Thursday, July 14, 2016

Above the Clouds in the Village of Shita Loma

It’s an adventure getting to Shita Loma, and frankly one that I don’t want to repeat again. We left Chiclayo at 6:30 AM, arriving at the city of Salas at 9:15 where we picked up Maria who is one of two pronoei coordinators in the Salas District.

From Salas we took a boulder strewn, deeply rutted dirt road that twisted its way upward into the mountains. At first our vision was obscured by clouds but when we broke through the cloud line we were greeted by some beautiful scenery though it was nearly impossible to take photos due to the violent motions of the truck. It was 45 minutes after leaving Salas that we arrived in Shita Bajo. That’s where the road stops and the climbing begins.

With young, fresh legs it would probably be a 45 minute climb to Shita Loma. It took us 2 hours. The path is covered with boulders, slippery mud, and deep ruts made by rain and burro traffic. Occasionally a mountain brook would be bubbling on either side of the path, and sometimes it became the path. That’s when we learned why Maria was wearing knee-high rubber boots. We were not and our tennis shoes took a beating.

At the time this photo was taken we were about half-way up. Shita Bajo, our starting point is below the orange butterfly.

The pronoei Estrella de Maria is located in one room of the second and only other house we saw. We were told there are 20 families in Shita Loma with houses scattered among the sugar cane and coffee fields that are the main sources of income. 

Dagoberto Rojas (blue shirt) has 9 students attending the one year old pronoei. The classroom is barren. Though there are only 20 families in the village, many of them are young and have one or two kids of pronoei age but because of space and equipment limitations most are not being schooled. The community has a plane to deal with that.

Like several of the villages we’ve visited recently, there is a building lot where the villagers plan to build a pronoei. They will make and erect adobe brick walls themselves, much as each of them did with their houses. They hope to have the walls up by October. What they need help with is corrugated metal for the roof, and a metal door and window. They have some donated chairs and tables that need repair and painting and have asked for our help with the expense of that.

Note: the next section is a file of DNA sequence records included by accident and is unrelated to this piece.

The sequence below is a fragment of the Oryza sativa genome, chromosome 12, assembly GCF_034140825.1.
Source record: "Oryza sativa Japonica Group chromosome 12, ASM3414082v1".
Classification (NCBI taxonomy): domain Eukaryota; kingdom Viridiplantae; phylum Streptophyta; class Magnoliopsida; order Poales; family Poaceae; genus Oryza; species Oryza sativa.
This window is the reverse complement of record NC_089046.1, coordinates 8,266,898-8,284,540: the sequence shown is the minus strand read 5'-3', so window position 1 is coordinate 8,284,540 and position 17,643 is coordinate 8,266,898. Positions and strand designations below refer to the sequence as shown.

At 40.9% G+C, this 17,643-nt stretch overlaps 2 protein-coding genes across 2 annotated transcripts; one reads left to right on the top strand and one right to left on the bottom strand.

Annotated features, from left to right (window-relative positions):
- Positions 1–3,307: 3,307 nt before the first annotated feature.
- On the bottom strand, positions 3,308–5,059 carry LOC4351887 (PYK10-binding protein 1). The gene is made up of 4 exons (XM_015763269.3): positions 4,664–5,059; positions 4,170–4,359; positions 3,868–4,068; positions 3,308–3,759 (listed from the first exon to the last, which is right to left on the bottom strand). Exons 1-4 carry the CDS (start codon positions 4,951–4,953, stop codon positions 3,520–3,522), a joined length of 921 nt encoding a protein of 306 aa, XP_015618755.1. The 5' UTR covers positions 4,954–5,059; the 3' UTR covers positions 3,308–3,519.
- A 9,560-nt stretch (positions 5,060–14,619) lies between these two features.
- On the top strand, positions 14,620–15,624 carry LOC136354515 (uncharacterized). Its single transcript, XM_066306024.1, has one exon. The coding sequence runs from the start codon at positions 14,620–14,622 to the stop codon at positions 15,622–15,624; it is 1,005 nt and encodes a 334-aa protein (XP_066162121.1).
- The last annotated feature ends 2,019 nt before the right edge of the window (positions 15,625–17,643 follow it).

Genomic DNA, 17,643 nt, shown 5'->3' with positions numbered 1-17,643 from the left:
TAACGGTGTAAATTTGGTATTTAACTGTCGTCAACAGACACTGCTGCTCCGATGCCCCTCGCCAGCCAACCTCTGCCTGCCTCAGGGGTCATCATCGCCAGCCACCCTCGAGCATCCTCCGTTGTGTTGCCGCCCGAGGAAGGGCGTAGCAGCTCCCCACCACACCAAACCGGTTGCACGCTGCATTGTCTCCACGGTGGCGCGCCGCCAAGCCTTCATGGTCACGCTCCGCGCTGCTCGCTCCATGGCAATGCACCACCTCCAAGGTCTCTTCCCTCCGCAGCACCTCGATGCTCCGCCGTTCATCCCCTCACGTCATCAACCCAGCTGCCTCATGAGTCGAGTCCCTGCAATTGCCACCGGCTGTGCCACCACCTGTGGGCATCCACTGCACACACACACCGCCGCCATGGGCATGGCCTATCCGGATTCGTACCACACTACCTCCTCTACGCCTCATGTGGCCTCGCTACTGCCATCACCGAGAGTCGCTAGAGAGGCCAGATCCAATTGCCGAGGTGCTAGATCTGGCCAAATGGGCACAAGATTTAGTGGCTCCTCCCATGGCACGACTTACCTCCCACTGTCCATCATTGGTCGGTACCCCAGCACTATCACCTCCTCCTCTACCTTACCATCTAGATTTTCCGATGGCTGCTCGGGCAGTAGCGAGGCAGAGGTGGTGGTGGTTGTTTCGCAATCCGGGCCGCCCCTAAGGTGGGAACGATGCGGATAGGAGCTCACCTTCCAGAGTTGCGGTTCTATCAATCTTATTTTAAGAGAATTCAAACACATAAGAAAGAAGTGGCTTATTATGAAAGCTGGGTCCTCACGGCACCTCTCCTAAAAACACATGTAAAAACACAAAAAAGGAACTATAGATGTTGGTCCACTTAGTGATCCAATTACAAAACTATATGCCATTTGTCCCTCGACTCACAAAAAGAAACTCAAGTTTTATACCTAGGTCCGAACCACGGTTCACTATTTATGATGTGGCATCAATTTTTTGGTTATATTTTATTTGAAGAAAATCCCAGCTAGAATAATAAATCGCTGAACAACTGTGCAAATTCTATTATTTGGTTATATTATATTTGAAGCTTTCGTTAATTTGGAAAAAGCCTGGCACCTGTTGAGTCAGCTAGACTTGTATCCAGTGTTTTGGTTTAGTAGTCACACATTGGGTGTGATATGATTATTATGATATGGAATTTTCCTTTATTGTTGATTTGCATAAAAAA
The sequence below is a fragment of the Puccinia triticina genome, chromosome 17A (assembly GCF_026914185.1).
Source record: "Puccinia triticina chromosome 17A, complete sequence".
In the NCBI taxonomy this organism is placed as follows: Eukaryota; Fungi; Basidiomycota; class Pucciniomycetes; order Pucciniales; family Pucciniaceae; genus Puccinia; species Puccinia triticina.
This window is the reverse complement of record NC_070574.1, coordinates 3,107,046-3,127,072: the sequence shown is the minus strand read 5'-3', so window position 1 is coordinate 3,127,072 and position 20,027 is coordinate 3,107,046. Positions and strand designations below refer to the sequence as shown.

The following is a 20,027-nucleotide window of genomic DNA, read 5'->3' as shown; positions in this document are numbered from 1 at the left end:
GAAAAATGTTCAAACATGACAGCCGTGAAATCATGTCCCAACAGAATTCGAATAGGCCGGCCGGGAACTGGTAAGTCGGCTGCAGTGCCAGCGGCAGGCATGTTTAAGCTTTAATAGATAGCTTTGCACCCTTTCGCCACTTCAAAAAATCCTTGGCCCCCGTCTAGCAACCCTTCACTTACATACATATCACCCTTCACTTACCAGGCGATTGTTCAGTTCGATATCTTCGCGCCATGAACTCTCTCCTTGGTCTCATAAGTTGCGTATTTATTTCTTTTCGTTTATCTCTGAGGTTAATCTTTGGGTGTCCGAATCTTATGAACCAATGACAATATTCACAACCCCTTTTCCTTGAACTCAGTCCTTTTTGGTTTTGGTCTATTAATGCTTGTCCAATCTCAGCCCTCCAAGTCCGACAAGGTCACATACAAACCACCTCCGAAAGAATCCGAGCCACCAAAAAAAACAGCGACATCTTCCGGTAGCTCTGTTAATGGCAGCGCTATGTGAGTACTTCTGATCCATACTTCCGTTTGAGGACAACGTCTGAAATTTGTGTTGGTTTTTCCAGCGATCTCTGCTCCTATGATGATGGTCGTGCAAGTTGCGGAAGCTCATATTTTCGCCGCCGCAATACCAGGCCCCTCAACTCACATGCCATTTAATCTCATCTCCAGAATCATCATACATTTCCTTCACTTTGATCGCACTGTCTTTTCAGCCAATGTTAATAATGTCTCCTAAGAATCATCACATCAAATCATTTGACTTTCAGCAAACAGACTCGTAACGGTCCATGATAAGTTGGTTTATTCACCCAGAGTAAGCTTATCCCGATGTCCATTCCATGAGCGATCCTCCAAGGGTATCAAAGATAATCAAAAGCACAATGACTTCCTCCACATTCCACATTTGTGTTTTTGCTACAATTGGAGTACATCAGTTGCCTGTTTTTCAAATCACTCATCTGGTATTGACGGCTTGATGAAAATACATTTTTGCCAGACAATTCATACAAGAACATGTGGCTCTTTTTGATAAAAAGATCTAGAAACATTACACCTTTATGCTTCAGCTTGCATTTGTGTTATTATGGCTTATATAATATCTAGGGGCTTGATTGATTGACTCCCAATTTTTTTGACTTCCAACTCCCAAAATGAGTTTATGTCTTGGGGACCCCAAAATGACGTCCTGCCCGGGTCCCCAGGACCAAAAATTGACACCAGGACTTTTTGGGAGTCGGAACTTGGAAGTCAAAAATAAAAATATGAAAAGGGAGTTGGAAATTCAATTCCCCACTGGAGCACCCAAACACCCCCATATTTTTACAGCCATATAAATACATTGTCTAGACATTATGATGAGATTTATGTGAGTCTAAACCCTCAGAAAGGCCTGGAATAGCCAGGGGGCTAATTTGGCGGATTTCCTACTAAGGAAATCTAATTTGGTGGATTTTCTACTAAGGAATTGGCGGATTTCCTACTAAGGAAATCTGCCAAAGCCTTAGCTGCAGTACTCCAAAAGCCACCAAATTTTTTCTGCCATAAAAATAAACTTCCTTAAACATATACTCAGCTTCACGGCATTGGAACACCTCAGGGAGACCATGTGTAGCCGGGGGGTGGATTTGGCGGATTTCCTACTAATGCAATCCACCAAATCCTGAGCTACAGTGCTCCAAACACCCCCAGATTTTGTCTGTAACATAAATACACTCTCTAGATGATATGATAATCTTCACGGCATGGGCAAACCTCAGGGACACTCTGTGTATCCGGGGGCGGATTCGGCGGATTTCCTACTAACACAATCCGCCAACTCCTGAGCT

We asked them to get costs for what they want, and in October when they have the walls erected we will try to help them. I asked how they will get from four to six large sheets of corrugated metal for the roof, and a large metal door up that mountain path. They told me that’s what all the burros we saw are used for. I’d like to see that but there is no way I’m going back up that mountain again.

Sitting on a log in the shade deliberately procrastinating about facing the path again I asked some of the men and women what their lives were like up in the clouds; what did they do during the days and nights, how often did they make the journey to Salas (once every Saturday) and was there a lot of visiting back and forth. Those are not normally questions you would ask a Peruvian so it took some time to get answers. My final question was, “Is it a good life up here?” They looked at each other with hesitant smiles, and finally one of them said, “We are accustomed to it.”  

1 comment:

  1. When a young gringo sets off to the see the wilds or Peru - mostly they end up in a part Hostel in Cusco. You my friend are seeing the real remote parts of Peru and for that I envy you. Climb on old friend!